Chapter Ten: Hogtied


McCabe couldn't believe his luck. Maybe now, at long last, he was catching a break.

He rode down into the small draw and met the Dragon Lady according to plan. His rifle was already unholstered, and he was looking forward to plugging the guard and driver. He'd dump their bodies down the old mining camp well, where they would never be found in his lifetime.

It was a sweet deal for McCabe. Cash up front …. never enough, of course, but more than enough for one day's dirty work … but he got to take the women too.

He didn't care much for Chinese women himself. His tastes ran to larger women, with more meat on their bones. But the Chinese girls were always in demand, as long as the miners still worked the silver lodes deep in the Tombstone mines. He had four women working almost around the clock for him now, but he would soon need more. He would have to restock his stable when his girls were shot, stabbed, beaten or worked to exhaustion, as all too often they were.

There was only one problem. He'd gotten a little too fond of the white powder lately. He was finding it a little harder to deceive himself into thinking he didn't need it a little more, and a little more often.

McCabe wasted little time for pleasantries. He knew they were pushing their luck, after all this was the third time they were pulling this stunt. The Fat Man wasn't stupid, he knew. He'd hire some gunman to find out what was going on.

He was in a hurry to get this over with. The draw seemed deserted, but McCabe knew that even the empty places had eyes and ears. He decided not to risk the report of his rifle, he'd toss them down the well alive.

But then he recognized the inert form of Langton, slouched on his side on the ground in a drug-induced coma, where he had slipped to from the shotgun seat of the coach. Rage rose up inside him, turning his whisky-veined face several shades of crimson.

« I know this bastard. Death is too good for him. We can't kill him yet. I want to beat him to death myself … nice and slow. »



« Hands off, McCabe. He's mine, Wells Fargo wants him, and Cam Dineen is going to pay me big bucks if he's still alive when he gets him. Get rid of the driver, then help me tie him up and load him in the back. He's coming back to the Lotus Flower with me. »

McCabe hesitated. His glance flicked over the Dragon Lady, the women inside the coach, and the baggage on the top. There could be a fortune in there, his for the taking. His fingers twitched as he shifted as his grip on the rifle ….

Slowly, imperceptibly, the Dragon Lady's left hand moved toward the curved knife hidden in the folds of her clothing. She knew his usefulness was coming to an end. If she didn't finish him here and now, it would have to be done as soon as this job was over.

McCabe saw the look in her eyes, and stepped back from the brink. He grabbed the driver's unconscious body by the feet, dragged him to the dry well, and tipped him in. Then he hog-tied Langton, and muscled Langton's body into the vehicle. They headed out for the Lotus Flower as the sun set below the rim of the Dragoon Range.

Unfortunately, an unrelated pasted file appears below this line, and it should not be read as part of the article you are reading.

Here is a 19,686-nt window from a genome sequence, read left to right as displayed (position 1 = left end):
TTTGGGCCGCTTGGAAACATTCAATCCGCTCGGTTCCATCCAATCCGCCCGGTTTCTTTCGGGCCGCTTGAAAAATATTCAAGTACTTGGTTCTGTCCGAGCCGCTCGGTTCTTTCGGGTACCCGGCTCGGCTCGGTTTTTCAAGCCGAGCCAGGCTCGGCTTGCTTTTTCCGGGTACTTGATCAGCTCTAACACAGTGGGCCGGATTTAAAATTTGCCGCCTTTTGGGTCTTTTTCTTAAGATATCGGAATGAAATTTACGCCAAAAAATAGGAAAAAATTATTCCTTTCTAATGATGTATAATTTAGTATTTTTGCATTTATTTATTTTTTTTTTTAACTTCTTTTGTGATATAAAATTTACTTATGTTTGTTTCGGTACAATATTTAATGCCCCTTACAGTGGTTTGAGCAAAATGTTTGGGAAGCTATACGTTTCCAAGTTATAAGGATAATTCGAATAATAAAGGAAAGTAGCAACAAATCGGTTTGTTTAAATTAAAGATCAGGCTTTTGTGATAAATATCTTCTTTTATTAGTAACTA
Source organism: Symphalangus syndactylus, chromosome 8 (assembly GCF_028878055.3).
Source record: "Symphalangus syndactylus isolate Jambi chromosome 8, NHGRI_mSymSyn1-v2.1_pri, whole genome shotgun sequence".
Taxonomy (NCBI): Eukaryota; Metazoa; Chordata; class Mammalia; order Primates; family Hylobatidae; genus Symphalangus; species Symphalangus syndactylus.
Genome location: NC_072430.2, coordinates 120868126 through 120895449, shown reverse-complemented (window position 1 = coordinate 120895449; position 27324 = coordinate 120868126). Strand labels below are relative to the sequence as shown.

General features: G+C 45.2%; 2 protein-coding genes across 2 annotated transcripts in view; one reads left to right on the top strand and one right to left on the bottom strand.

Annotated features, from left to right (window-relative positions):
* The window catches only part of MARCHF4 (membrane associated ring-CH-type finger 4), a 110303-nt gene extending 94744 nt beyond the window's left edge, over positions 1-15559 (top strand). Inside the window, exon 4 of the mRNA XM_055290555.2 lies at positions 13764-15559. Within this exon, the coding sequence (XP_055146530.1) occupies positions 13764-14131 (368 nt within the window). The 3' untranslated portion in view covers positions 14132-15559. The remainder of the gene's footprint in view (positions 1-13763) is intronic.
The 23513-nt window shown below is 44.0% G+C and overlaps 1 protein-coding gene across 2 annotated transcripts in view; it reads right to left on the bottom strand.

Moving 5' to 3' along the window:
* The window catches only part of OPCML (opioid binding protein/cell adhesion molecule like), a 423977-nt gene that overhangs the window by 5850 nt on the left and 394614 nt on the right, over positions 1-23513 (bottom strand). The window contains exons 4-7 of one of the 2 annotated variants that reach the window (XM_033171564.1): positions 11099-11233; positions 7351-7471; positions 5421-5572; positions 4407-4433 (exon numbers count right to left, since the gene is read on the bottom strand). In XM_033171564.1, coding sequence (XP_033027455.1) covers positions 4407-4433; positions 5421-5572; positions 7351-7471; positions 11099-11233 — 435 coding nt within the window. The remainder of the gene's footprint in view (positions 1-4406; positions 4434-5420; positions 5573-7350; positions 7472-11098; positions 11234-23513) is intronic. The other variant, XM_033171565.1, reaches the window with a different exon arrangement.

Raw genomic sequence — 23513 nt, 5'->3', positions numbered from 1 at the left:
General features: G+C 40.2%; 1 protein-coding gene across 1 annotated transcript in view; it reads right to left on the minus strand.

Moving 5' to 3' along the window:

Chapter Eleven : In the Lair of the Dragon Lady


The dreams were dark, tinged with dread and death. Several times, Langton's eyes fluttered open in panic to black silence, only to plunge back into realms of drear and despair.

At last, Langton managed to open his eyes and keep them open. Slowly, the fog lifted from his mind, and the images of gloom receded and disappeared.

He soon realized he lay spread-eagled on his back, on a bed in the darkness. His arms and legs were bound with silk skeins that stretched taut to somewhere in the darkness, and try as he might, panic-stricken, he could not move them in any direction.

He tried to cry out, but the silk gag tied over his mouth and around his head muffled his anguished voice. Langton soon realized the futility of his struggle, and willed his heart and mind to slow down, and save his energy for whatever ordeal awaited him.

Presently, sibilant voices whispered in the darkness, and a dim light shimmered several feet away, showing the outline of curtains from floor to ceiling. The cloth parted, and a small, older Oriental woman carrying an ornate lantern padded over to the foot of Langton's bed.

She bent down below his line of sight, and set the lantern down onto a small table beside the bed. Then, just as silently, she withdrew to the curtain, and returned carrying a larger porcelain urn, closed at the top but for a narrow, flexible tube tipped with an ivory mouthpiece. On the urn's surface, painted dragon figures chased each other over forests of green pine and lakes of azure blue.

The urn was suspended over a small jar. In the gloomy room, Langton couldn't make out what was in the jar, but he didn't need to be told. Once again, he squirmed in his restraints, and tried without success to utter a meaningful syllable through the silk gag.

A brighter light flared as the mute struck a match. She held the flame on its long stick on the dirty white lumps amid the charcoal in the small jar, then removed a small fan from the folds of her robe and gently coaxed the coals to life. Seemingly satisfied, she withdrew behind the curtains.